Privilege: A Reader / Edition 2

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Overview


Innovative and thought-provoking, this timely anthology expands the concept of privilege in America beyond the traditional limiters of being white and male. In addition to readings from well-known authors in the field, this edition includes pieces from contemporary scholars breaking new ground in superordinate studies. Seventeen carefully selected essays explore the multifaceted aspects of privilege: how race, gender, class, and sexual preference interact in the lives of those who are privileged by one or more of these identities. Written from a variety of viewpoints, personal and analytic, the essays in this volume help students understand that “race” can mean white people, “gender” can mean men, and “sexuality” can mean heterosexuals.

I. MAKING PRIVILEGE VISIBLE
1. McIntosh, Peggy. “White Privilege and Male Privilege.”
2. Woods, Jewel.“Black Male Privilege.” *
3. Larew, John, “Why are Droves of Unqualified, Unprepared Kids Getting Into our Top Colleges?”
4. Dunbar-Ortiz, Roxanne. “On Being Okie.”
5. Messner, Michael A. “Becoming 100% Straight” 
6. Rochlin, M. “The Heterosexual Questionnaire.” 
II. UNDERSTANDING PRIVILEGE
7. Johnson, Allan. “Privilege Power and Difference and Us,” from Privilege Power and Difference.*
8. Brodkin Sacks, Karen. “How Jews Became White”
9. Kimmel, Michael S. “Masculinity as Homophobia.” 
10. Wise, Tim. “Anti-Racist Reflections From an Angry White Male.” *
11. Kendall, Diana. “Class in the United States: Not Only Alive but Reproducing.” *
III. EXAMINING INTERSECTIONS
12. Redding, Maureen T. “Invisibility/Hypervisibility: The Paradox of Normative Whiteness.” *
13. hooks, bell. “Class and Race: The New Black Elite.”
14. Bérubé, Allan. “How Gay Stays White and What Kind of White it Stays.”
IV. MOVING FORWARD
15. Thompson, Becky. “Subverting Racism From Within.”
16. Hill Collins, Patricia. “Toward a New Vision.” 
17.Ferber, Abby. “Dismantling Privilege and Becoming an Ally.” *

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Editorial Reviews

From the Publisher

Praise for the First Edition

“The diverse voices found in this book would add a unique and thought-provoking perspective to any undergraduate course examining the many aspects of oppression.” —MultiCultural Review

“This is a superb collection of work at the vanguard of a resurgent interest in how privilege works across a wide range of human experience. Kimmel and Ferber have skillfully knit together a coherent picture of otherwise unexamined and under-theorized ‘connections’ in a dauntingly vast and fragmented literature.” —Troy Duster, New York University

“This excellent anthology forcefully illustrates how bigotry based on ethnic, racial, gender, and sexual stereotyping confines and blights the lives of those deemed ‘inferior.’ I’d like to see this book assigned in every high school and college campus in the country.” —Martin Duberman, Distinguished Professor of History Emeritus, CUNY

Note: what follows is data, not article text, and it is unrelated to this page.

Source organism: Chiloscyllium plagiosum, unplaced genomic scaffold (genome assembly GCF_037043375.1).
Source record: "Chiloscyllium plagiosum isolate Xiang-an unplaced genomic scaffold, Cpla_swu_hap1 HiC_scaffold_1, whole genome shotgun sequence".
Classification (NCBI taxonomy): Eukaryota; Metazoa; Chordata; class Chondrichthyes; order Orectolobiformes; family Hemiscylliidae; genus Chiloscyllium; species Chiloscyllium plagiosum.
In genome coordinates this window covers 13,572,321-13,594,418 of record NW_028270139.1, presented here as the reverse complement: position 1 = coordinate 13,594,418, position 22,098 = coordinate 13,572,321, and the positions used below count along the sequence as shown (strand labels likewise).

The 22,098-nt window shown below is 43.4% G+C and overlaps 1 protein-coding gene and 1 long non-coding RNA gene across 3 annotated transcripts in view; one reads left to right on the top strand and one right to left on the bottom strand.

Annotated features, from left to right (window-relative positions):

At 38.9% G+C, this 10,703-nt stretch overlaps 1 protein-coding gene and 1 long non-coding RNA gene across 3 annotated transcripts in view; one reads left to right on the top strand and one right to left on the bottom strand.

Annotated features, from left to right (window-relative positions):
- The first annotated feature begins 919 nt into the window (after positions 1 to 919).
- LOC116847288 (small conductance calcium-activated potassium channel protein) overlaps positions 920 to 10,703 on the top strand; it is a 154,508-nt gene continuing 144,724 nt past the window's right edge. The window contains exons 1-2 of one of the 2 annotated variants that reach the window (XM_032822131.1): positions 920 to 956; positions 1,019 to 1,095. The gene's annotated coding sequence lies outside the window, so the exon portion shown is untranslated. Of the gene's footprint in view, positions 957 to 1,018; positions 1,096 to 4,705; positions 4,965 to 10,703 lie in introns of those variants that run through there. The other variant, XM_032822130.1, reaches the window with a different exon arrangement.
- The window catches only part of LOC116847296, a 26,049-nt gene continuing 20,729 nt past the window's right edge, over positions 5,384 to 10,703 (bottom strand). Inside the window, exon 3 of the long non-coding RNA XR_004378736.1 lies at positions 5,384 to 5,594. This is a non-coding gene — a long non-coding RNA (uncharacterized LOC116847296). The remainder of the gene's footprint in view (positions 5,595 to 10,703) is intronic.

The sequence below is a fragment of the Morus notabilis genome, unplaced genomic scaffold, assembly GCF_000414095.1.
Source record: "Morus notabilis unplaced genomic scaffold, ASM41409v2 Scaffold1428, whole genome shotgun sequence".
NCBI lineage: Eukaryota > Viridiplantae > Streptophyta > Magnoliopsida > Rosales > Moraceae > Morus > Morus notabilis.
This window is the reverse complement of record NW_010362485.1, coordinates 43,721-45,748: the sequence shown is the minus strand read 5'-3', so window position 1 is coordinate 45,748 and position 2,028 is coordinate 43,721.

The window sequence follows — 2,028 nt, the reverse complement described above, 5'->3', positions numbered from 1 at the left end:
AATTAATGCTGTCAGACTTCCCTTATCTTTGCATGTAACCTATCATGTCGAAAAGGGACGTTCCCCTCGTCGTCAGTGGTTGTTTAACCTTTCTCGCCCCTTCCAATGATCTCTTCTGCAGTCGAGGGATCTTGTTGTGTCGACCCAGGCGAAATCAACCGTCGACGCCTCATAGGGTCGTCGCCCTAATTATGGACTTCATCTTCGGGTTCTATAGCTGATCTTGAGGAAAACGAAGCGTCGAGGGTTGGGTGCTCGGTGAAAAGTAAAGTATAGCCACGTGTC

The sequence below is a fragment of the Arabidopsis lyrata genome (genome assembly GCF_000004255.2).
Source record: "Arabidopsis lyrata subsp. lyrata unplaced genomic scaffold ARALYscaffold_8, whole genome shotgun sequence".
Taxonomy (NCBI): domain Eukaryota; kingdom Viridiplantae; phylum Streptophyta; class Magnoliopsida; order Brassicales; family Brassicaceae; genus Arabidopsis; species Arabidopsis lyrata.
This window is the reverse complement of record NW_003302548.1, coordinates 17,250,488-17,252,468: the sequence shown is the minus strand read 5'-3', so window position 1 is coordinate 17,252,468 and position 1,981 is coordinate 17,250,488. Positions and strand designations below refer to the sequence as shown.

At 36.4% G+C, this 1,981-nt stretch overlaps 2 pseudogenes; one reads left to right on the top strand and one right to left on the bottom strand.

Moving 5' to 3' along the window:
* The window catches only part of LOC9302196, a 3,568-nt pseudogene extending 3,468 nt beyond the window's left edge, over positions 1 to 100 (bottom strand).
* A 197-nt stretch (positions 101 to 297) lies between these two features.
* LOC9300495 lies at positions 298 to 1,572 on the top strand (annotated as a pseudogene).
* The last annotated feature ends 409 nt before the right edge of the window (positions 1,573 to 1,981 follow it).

“Finally a book on how the other half (or less) lives, and how their status, power and way of life is related to the debasing and suffering of others. This volume will start to bring some semblance of balance to the study of inequality and injustice in the United States.” —Pedro Noguera, Harvard University
 

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Product Details

  • ISBN-13: 9780813344263
  • Publisher: Westview Press
  • Publication date: 12/29/2009
  • Edition description: Second Edition
  • Edition number: 2
  • Pages: 288
  • Product dimensions: 6.00 (w) x 8.90 (h) x 0.80 (d)

Meet the Author


Michael S. Kimmel is professor of sociology at the State University of New York, Stony Brook. His books include Changing Men, Guyland, Men's Lives, The Politics of Manhood, Manhood in America, and The Gendered Society. He edits Men and Masculinities, an interdisciplinary scholarly journal, and a book series on men and masculinity at the University of California Press. He is the spokesperson for the National Organization for Men Against Sexism (NOMAS) and lectures extensively on campuses in the U.S. and abroad.

Abby L. Ferber is codirector of women’s and ethnic studies, professor of sociology, and director of the Matrix Center for the Advancement of Social Equity and Inclusion at the University of Colorado at Colorado Springs, where she cofacilitates the annual Knapsack Institute, a curriculum transformation institute, and is on the national leadership team of the annual White Privilege Conference. She is the author of numerous books, including White Man Falling and Home Grown Hate.

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Table of Contents

Credit lines
Preface
Introduction: "Toward a Pedagogy of the Oppressor" 1
1 Oppression 13
2 The Matter of Whiteness 21
3 Class in America 33
4 Masculinity as Homophobia 51
5 The Heterosexual Questionnaire 75
6 White Privilege Shapes the U.S. 79
7 The Invention of Heterosexuality 83
8 Media Magic 99
9 Hiring Quotas for White Males Only 111
10 How Jews Became White 115
11 Why are Droves of Unqualified, Unprepared Kids Getting into our Top Colleges? Because Their Dads Are Alumni 135
12 White Privilege and Male Privilege 147
13 Teaching about Being an Oppressor 161
14 The King's English: A Campus Fable 173
15 Becoming 100 Percent Straight 181
16 White Like Me 189
17 Universal Freckle, or How I Learned to be White 195
18 Teasing Out the Lessons of the 1960s 215
19 On Being Okie 229
20 Class and Race: The New Black Elite 243
21 How Gay Stays White and What Kind of White It Stays 253
22 Men as Superordinates 287
23 White Reconstruction in the University 299
24 Defending the Culture of Privilege 319
25 Toward a New Vision 331
26 White Men's Roles in Multicultural Coalitions 349
27 Subverting Racism from Within 381
28 Being a Strong White Ally 401
Index 413
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